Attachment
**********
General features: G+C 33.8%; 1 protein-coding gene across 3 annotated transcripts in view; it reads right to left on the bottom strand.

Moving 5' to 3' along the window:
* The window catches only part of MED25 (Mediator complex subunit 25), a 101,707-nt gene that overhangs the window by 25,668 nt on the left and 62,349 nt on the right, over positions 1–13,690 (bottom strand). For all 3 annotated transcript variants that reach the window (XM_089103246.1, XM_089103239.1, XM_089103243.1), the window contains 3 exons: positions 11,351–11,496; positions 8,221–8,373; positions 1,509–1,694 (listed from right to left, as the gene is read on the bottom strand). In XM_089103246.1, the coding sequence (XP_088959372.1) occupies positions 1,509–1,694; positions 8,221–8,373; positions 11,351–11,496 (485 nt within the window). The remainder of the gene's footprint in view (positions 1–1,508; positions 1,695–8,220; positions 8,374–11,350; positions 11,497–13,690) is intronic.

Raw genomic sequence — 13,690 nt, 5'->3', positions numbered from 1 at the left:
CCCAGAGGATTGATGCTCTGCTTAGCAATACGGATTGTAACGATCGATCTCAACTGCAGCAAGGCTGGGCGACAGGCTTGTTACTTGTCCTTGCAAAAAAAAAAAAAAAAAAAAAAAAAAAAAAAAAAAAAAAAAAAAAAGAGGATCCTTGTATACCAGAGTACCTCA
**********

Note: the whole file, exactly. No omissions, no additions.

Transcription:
General features: G+C 33.8%; 1 protein-coding gene across 3 annotated transcripts in view; it reads right to left on the bottom strand.

Moving 5' to 3' along the window:
* The window catches only part of MED25 (Mediator complex subunit 25), a 101,707-nt gene that overhangs the window by 25,668 nt on the left and 62,349 nt on the right, over positions 1–13,690 (bottom strand). For all 3 annotated transcript variants that reach the window (XM_089103246.1, XM_089103239.1, XM_089103243.1), the window contains 3 exons: positions 11,351–11,496; positions 8,221–8,373; positions 1,509–1,694 (listed from right to left, as the gene is read on the bottom strand). In XM_089103246.1, the coding sequence (XP_088959372.1) occupies positions 1,509–1,694; positions 8,221–8,373; positions 11,351–11,496 (485 nt within the window). The remainder of the gene's footprint in view (positions 1–1,508; positions 1,695–8,220; positions 8,374–11,350; positions 11,497–13,690) is intronic.

Raw genomic sequence — 13,690 nt, 5'->3', positions numbered from 1 at the left:
CCCAGAGGATTGATGCTCTGCTTAGCAATACGGATTGTAACGATCGATCTCAACTGCAGCAAGGCTGGGCGACAGGCTTGTTACTTGTCCTTGCAAAAAAAAAAAAAAAAAAAAAAAAAAAAAAAAAAAAAAAAAAAAAAGAGGATCCTTGTATACCAGAGTACCTCA